It's hard enough to remember to back up your PC, your laptop, your smartphone, and your tablet, let alone your cloud-based email account, too. However, after a recent Gmail glitch left thousands of users unable to access their inboxes, anyone who relies too heavily on the cloud, would do well to back up their web-based email.

Yes, we know - it's hard enough to remember to back up your desktop, your laptop, your smartphone, and your tablet, and now we want you to think about backing up your cloud-based email account, too.

This may seem like a drag, but we're not being paranoid. Recently, 150,000 Gmail users were left in the dark when a glitch in Google's system deleted all of their email messages and disabled their Gmail accounts. Sure, only 0.02 percent of Gmail's user base was affected, but that 0.02 percent was pretty ticked off, to say the least. Luckily, Google not only keeps multiple copies of user data in multiple data centers (under different circumstances, knowing this fact might actually make you feel worse), but it also keeps tape backups, and thus was able to restore the deleted email within a week.

The recent Gmail outage may have ended happily, but it still should be a wake-up call for anyone who relies too heavily on the cloud. The time to back up your web-based email is now.


Google's Gmail gives you plenty of space - over 7.5GB of space, actually - to store thousands of email messages, but that doesn't mean you should put all of your email eggs in one basket. Fortunately, you have a simple, free way to back up your Gmail account in one fell swoop: Gmail Backup.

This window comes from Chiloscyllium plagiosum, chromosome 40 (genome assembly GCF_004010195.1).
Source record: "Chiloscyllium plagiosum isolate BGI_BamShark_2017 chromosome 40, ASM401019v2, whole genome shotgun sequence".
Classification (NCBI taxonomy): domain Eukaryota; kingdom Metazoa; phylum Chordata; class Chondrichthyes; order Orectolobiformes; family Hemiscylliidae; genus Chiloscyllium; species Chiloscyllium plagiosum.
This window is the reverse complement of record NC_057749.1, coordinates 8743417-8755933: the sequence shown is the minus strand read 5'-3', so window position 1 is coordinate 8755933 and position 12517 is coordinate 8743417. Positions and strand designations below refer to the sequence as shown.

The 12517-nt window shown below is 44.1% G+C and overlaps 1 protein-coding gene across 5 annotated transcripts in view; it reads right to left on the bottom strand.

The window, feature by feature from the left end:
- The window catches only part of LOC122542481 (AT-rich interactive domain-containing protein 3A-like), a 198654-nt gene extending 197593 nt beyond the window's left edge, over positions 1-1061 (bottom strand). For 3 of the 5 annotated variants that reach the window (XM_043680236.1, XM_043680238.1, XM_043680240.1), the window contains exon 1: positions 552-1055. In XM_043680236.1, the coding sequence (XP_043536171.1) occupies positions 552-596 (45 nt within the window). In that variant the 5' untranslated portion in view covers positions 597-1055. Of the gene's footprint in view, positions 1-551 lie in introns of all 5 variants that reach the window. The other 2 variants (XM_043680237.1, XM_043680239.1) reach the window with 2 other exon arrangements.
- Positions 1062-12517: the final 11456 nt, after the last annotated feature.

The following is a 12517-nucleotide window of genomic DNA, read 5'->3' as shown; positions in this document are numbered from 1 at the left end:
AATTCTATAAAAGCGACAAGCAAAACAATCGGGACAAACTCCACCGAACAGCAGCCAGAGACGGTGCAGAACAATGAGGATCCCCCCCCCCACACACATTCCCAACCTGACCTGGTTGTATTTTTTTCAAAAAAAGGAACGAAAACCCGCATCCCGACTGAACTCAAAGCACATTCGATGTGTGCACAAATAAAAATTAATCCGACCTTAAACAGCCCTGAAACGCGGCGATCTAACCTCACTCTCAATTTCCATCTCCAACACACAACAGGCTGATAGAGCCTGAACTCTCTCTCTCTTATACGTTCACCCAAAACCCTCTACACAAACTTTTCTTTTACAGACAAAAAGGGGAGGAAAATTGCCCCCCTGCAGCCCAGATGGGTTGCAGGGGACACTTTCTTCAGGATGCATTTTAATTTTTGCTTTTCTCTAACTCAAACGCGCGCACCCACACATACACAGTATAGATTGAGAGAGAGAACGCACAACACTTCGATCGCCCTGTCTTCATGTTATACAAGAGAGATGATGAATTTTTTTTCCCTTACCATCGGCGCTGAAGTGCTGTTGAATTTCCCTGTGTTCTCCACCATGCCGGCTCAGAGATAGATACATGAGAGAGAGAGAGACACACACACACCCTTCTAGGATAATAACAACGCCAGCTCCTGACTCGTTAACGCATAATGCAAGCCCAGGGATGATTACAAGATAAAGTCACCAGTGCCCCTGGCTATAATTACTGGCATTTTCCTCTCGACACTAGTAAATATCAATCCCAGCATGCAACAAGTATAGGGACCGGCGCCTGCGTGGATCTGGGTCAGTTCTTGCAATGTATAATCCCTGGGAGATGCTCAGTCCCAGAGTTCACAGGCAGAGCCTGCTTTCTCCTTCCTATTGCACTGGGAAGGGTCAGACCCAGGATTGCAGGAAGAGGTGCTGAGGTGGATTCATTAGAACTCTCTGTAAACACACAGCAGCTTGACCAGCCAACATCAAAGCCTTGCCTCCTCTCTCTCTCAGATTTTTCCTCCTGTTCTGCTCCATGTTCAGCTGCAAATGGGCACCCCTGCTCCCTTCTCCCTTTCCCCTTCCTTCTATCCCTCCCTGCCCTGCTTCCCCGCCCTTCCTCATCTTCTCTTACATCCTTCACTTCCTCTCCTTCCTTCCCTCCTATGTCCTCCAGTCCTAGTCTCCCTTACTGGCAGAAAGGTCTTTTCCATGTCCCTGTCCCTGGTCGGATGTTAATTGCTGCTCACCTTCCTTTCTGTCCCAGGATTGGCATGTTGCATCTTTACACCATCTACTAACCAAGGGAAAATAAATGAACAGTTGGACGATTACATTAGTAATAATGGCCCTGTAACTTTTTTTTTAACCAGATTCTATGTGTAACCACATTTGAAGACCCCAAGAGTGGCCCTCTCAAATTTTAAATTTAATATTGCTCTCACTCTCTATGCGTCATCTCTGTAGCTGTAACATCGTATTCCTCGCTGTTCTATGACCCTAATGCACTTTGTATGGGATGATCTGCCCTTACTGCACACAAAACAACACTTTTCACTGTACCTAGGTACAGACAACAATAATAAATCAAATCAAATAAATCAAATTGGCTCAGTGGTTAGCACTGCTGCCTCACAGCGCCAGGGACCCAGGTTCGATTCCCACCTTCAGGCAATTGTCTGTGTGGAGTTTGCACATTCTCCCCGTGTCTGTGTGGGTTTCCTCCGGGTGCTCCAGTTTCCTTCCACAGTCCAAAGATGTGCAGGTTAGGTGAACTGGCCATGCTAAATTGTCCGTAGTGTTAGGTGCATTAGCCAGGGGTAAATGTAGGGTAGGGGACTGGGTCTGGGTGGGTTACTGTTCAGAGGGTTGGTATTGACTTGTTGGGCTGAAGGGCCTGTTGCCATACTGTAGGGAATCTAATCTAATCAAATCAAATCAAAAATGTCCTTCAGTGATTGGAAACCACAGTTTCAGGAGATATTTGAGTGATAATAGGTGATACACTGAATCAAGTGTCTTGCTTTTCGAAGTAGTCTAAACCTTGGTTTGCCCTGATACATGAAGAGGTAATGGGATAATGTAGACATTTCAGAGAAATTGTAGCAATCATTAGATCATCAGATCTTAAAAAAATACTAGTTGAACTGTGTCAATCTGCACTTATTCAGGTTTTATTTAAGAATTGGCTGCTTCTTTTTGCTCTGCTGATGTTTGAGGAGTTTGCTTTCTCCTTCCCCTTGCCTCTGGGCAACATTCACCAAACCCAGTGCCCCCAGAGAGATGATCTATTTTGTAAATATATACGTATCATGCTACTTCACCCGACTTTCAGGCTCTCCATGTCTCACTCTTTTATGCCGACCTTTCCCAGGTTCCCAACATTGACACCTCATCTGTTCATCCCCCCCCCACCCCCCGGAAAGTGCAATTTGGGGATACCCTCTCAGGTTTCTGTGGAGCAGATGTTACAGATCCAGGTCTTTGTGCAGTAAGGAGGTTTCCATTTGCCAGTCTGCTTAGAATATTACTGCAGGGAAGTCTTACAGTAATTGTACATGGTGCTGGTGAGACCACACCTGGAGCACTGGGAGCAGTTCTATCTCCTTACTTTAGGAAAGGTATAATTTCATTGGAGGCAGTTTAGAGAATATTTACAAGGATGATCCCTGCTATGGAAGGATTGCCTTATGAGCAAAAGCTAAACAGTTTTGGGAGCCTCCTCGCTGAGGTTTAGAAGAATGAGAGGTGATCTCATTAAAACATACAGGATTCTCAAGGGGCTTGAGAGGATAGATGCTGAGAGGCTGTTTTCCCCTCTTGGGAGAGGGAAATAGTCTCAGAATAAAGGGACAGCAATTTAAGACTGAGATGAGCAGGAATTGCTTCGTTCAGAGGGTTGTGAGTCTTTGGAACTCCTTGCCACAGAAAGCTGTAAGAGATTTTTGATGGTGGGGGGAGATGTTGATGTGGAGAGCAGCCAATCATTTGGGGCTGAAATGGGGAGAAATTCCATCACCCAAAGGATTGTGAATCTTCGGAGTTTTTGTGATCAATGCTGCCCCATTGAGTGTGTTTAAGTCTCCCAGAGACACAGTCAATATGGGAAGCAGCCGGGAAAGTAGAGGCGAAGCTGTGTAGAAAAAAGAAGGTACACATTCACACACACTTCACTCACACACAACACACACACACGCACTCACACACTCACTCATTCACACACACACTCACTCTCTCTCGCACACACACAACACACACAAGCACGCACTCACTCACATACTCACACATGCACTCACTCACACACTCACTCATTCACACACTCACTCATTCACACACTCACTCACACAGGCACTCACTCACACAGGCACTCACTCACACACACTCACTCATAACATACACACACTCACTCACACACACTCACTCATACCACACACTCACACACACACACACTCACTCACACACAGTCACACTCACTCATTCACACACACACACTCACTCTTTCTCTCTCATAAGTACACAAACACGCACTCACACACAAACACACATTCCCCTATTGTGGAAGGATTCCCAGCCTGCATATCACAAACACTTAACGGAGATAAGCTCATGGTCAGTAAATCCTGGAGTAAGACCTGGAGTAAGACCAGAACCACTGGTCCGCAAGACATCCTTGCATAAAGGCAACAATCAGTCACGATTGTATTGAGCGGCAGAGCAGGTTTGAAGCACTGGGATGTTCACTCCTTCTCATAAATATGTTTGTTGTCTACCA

Gmail Backup works with both Windows and Linux. Here's how to back up your Gmail in just a few minutes:

1. Download and install Gmail Backup. The install is quick and painless, and leaves you with a Start menu shortcut and a desktop icon.

2. Open Gmail Backup. Enter your full Gmail address and password, and choose the backup folder to which you'll save your messages. You can either use Gmail Backup's default folder or find/create your own folder by clicking Directory.

3. Choose which messages to back up. You can back up only the newest email messages, or you can back up all of your email from a specific date range. If you want to back up all of the email in your account, just select a 'Since date' from before you opened the account.

4. Start the backup process by clicking the Backup button. The process can take a long time if you have a lot of messages, so you can run it in the background. If you're interested in watching the progress, though, Gmail Backup will keep a running log of the email that it has backed up. You can also back up your account incrementally; in this procedure, Gmail Backup skips over messages that have already been downloaded into a particular folder.

5. If something should happen to your Gmail account later on, you can restore your messages from the Gmail Backup utility. To do so, enter the address and password of the Gmail account you'd like to restore the messages to, and then choose the backup folder that houses the messages from the account you'd like to restore from. These don't have to be the same account.

I tried Gmail Backup, just to make sure it really is as simple as it sounds - and it is. I was able to download messages from one account and 'restore' them to another account, and Gmail Backup kept all of my labels (including 'Inbox' and 'Sent') and attachments. Gmail Backup can't support characters that are not alphabetical or numerical (such as a forward slash or an asterisk) in labels, but aside from that little glitch (just rework your labels before backing up), this is a shockingly easy way to make a hard-drive backup of your Gmail account.

Gmail Backup backs up files in .EML format, which any desktop email client can open. The only drawback of Gmail Backup is that it doesn't back up chat logs - Gmail treats chat logs as a different animal, and doesn't put them in the 'All Mail' folder, which is the folder that Gmail Backup scours.

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